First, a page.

Aufgaben der OSZE auch durch das neutrale Österreich, etwa durch einen
nachvollziehbaren Abzugsbefehl, durch die Auslieferung des Mandats an
Beauftragten wie den US-Diplomaten William Walker, durch den nicht
vorhandenen Widerstand der Bundesregierung gegen den - mißbräuchlichen -
Einsatz der OSZE bei der strategischen Vorbereitung des Krieges gegen
Jugoslawien sowie durch die nicht vorhandenen Bemühungen der
den Status der Suspendierung der Bundesrepublik Jugoslwawien in der
Organisation aufzuheben, um Bemühungen für Verhandlungslösungen zu

Wegen des Verdachts des Inkaufnehmens des vorhersehbaren Scheiterns der
Friedensverhandlungen von Paris und Rambouillet, die auf den
und auf ein Besetzungsdiktat hinauslaufenden, erst später der
bekannt gewordenen, angefügten Annex B, einem als Ultimatum zu
Zusatz, der schlußendlich zur conditio sine qua non erklärt wurde,
wurden, wobei nach völkerrechtlichen Maßstäben ein Vertrag, der unter
Zwang eines faktischen Ultimatums zustande käme, per se ungültig wäre.

Wegen des Verdachts der wiederholten Inkaufnahme wenn nicht Begünstigung
Zerschlagung der damaligen souveränen SFR Jugoslawien durch
Zustimmung und Vorwegnahme einer, v.a. durch bzw. in Verbindung mit der
Bundesrepublik Deutschland vorangetriebenen, Anerkennungspolitik der
Sezession von Teilrepubliken der damaligen SFR Jugoslawien.

Wegen des Verdachts zumindest der Duldung von verhetzender
v.a. gegenüber dem serbischen Bevölkerungsteil der Bundesrepublik
Jugoslawien, insbesondere in Medien öffentlichen Rechts. Sowohl wegen
Verdachts der Berichterstattung gegenüber Serbien wie auch der
von Volksgruppen gegeneinander auf dem Territorium der Bundesrepublik
Jugoslawien und nicht erfolgten Eingriffen bzw. Richtigstellungen der
österr. Bundesregierung, wobei dadurch das Verhalten eines immerwährend
neutralen Staates ebenfalls in Frage gestellt wurde.

Aufgrund dieser Verdachtsmomente verlangen die VertreterInnen des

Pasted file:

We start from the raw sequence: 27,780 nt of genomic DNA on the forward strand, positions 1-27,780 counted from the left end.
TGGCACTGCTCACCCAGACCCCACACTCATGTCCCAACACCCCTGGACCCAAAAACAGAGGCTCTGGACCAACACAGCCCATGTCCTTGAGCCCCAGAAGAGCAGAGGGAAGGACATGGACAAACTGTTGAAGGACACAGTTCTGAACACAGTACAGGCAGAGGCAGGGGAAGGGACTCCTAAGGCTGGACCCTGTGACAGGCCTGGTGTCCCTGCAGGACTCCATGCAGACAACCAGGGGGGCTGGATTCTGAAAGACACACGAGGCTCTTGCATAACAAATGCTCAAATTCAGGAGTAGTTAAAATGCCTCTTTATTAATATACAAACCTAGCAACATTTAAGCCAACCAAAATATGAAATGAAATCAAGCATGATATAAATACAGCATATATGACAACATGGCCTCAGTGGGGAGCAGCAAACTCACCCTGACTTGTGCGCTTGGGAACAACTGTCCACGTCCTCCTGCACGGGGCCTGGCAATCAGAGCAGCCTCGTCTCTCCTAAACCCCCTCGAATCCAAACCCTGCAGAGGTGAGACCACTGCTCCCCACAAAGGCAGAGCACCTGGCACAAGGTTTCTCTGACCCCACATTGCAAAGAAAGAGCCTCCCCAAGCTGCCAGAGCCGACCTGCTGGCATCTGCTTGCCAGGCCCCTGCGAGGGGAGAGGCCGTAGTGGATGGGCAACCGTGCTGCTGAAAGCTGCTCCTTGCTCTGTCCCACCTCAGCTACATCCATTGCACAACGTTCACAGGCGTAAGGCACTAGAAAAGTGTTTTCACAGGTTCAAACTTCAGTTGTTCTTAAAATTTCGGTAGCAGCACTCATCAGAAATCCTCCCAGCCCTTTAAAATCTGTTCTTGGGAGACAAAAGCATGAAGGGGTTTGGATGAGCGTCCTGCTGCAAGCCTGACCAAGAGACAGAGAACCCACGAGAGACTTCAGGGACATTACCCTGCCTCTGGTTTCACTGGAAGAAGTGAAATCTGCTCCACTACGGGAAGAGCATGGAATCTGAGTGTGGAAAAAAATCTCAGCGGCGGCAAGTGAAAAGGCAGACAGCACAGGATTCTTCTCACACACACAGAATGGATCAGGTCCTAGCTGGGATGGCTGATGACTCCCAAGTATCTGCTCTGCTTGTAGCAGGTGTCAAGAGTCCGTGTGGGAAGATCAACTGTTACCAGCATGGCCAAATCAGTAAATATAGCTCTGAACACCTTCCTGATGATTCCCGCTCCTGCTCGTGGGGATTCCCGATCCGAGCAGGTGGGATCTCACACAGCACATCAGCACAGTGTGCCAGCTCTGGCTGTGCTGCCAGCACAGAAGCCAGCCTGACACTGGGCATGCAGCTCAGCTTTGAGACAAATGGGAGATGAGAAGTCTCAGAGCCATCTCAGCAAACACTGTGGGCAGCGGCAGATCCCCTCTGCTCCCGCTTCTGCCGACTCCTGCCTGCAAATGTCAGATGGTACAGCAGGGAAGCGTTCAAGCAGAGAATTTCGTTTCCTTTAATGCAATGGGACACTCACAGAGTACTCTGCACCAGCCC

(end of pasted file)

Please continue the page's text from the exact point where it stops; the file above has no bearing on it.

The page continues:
Vorbereitungskomitees des Wiener Tribunals eine Anklage der österr.
Bundesregierung bzw. der ob. angef. namentlich genannten Personen durch
Wiener Tribunal am 4. Dezember 1999 wegen Begünstigung und Unterstützung
NATO-Angriffskrieges gegen die BR Jugoslawien.
Eine etwaige Verurteilung soll dem Internationalen Tribunal, vertreten
Mr. Ramsey Clark, für die Generalanklage vor dem Internationalen
in Den Haag zur Verfügung gestellt werden.



>IEA War Crimes Indictment Had Claimed Conflict of Interest

[Excerpted from an address before the Lord Byron Foundation for Balkan
Studies and the Centre for Peace in the Balkans (Toronto) 10/31/99]

I am speaking today in my capacity as President of the International
Alliance (IEA) -- which denounces NATO's bombings of Yugoslavia. IEA is
United States non-profit organization committed to enhancing ethics in

On July 8, 1999 IEA filed a formal indictment with the International
Tribunal for the Former Yugoslavia charging President Clinton and others
War Crimes against the people of Serbia. The indictment was drafted by
Chairman of our Board of Directors, Jerome M. Zeifman.

"Jerry" (of whom I am a quasi-father confessor) is a life-long Democrat.
am not.) At the time of the Nixon impeachment inquiry he served as Chief
Counsel to the House Judiciary Committee. As was first reported by
Magazine, and then by Matt Drudge on Fox TV, the indictment IEA filed
the ICTY has five prongs.

First, it charges defendants Clinton, Cohen, and other leaders of NATO
countries with "non-defensive aggressive military attacks on Yugoslavia,